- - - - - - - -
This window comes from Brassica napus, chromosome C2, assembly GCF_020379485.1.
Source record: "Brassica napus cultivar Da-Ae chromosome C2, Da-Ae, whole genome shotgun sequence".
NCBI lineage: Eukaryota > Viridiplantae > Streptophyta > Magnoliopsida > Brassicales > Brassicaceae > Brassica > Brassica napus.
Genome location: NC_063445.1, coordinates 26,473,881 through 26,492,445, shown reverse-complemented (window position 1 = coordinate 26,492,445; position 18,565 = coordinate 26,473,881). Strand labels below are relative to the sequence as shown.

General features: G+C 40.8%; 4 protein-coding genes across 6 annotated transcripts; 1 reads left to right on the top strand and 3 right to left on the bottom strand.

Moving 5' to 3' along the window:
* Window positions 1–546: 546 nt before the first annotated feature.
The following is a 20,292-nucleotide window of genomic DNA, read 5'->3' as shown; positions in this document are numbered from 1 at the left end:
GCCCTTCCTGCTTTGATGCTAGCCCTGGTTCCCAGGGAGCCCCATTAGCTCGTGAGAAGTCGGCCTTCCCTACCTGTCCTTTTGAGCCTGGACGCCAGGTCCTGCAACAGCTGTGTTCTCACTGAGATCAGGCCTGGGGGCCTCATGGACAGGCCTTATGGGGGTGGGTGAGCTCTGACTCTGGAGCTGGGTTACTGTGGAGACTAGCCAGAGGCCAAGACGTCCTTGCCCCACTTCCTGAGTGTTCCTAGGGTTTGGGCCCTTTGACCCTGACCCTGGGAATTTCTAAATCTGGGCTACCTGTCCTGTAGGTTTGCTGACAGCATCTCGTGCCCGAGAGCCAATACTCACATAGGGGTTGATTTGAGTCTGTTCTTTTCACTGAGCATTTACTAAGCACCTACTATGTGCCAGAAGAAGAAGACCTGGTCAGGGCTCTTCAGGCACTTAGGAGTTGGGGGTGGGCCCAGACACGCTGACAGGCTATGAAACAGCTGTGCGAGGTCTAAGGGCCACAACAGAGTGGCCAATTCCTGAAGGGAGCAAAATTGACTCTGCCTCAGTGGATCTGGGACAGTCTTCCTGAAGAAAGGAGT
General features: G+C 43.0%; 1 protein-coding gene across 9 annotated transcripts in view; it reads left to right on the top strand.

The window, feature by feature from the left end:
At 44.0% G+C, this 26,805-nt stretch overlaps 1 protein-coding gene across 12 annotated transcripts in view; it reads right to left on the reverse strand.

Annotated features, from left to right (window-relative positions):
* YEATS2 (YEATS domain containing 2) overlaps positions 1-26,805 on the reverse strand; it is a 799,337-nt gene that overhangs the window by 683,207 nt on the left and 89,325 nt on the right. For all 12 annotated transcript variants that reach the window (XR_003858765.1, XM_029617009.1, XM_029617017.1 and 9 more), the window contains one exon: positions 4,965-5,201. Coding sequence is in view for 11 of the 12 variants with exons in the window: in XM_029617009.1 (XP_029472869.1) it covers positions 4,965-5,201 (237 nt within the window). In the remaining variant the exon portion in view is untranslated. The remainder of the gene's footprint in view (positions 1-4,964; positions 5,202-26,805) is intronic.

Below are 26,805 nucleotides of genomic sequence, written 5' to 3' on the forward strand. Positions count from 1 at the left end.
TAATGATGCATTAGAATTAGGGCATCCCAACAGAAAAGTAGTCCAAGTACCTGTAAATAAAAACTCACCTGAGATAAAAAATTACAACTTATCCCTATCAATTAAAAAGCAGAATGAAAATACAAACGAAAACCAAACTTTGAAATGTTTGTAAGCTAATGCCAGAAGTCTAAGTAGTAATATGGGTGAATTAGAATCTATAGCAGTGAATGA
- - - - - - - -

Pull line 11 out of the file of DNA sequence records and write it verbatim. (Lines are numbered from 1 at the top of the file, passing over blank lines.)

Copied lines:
The window, feature by feature from the left end: